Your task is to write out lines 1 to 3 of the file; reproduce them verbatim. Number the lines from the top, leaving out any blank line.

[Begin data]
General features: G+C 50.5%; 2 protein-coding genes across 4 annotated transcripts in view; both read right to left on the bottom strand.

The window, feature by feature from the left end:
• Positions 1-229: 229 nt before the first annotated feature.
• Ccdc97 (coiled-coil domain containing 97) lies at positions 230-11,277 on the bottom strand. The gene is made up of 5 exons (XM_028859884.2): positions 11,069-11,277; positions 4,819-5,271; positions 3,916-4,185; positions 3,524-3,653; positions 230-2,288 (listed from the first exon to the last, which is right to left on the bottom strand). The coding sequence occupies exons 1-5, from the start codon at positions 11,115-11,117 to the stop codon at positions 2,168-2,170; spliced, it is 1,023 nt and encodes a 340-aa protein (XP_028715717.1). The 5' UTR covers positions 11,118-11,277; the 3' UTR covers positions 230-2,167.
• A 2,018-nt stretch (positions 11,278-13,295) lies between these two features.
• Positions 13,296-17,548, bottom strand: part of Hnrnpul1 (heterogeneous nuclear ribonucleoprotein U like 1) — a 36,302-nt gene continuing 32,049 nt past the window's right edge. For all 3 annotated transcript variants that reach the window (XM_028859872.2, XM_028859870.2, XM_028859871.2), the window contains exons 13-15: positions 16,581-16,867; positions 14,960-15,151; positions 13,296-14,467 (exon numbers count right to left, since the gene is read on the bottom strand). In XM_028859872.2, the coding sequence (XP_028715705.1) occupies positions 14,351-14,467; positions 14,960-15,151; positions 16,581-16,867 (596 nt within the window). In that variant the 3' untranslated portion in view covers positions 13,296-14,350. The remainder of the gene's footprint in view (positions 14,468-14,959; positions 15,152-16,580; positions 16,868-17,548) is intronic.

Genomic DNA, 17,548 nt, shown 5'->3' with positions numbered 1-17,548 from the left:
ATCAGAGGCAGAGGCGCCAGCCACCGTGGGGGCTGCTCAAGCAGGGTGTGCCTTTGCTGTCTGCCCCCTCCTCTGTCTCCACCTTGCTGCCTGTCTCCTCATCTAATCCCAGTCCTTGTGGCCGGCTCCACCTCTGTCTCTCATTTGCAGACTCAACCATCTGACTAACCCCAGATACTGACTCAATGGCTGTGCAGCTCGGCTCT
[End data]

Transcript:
General features: G+C 50.5%; 2 protein-coding genes across 4 annotated transcripts in view; both read right to left on the bottom strand.

The window, feature by feature from the left end:
• Positions 1-229: 229 nt before the first annotated feature.